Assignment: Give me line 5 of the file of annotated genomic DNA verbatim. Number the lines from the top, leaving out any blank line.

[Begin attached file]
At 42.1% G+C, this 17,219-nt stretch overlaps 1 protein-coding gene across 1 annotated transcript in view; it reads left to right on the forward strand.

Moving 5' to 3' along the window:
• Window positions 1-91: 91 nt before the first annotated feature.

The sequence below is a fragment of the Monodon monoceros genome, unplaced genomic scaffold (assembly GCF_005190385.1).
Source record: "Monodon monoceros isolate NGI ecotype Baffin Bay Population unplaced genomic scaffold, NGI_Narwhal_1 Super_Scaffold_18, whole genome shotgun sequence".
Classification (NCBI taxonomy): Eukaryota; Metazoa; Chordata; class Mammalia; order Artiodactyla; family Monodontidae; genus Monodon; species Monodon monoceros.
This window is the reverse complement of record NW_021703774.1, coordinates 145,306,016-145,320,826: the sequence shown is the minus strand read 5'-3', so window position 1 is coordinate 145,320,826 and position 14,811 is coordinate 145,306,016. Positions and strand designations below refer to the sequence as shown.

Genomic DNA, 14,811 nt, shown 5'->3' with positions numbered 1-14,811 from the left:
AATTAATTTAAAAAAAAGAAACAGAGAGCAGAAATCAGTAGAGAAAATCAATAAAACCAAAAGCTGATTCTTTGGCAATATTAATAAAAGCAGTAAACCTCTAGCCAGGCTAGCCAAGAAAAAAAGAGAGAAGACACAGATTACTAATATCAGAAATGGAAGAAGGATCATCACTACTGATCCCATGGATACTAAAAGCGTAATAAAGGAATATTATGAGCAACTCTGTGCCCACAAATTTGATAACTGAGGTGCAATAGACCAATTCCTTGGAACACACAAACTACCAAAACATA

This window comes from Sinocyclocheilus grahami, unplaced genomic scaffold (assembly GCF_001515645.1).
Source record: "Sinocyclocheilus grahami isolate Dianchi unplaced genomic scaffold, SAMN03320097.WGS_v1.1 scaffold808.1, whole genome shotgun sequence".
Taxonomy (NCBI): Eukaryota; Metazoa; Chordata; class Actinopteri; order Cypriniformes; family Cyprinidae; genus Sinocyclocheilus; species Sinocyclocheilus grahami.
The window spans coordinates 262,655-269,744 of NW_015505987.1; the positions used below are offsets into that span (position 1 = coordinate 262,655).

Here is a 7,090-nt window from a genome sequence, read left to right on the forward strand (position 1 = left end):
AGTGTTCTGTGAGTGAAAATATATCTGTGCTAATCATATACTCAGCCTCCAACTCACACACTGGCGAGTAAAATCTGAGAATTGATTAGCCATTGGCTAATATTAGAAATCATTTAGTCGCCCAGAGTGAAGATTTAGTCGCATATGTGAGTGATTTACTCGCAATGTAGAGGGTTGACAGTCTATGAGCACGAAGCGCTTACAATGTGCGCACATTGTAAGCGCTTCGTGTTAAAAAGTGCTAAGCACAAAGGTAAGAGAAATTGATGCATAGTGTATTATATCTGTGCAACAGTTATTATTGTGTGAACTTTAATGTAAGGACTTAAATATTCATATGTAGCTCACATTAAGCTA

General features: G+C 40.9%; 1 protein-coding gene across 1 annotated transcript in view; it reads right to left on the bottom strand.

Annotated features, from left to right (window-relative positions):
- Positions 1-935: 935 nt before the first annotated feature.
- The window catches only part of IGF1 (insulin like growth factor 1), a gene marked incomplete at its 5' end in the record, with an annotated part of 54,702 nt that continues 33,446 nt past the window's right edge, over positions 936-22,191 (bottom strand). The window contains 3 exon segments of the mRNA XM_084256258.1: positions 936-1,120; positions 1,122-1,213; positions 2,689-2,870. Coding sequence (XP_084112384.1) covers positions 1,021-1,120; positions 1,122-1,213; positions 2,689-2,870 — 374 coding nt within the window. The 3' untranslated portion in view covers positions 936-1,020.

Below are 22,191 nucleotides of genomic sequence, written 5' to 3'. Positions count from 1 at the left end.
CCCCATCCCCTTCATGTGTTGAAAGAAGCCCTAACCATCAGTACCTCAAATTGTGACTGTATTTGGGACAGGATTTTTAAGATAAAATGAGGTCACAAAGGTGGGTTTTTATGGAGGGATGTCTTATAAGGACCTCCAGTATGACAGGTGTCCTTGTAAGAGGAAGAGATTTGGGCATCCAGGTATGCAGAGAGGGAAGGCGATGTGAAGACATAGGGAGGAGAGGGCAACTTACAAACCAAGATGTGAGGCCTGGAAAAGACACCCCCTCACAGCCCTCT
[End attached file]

Source record: "Monodon monoceros isolate NGI ecotype Baffin Bay Population unplaced genomic scaffold, NGI_Narwhal_1 Super_Scaffold_18, whole genome shotgun sequence".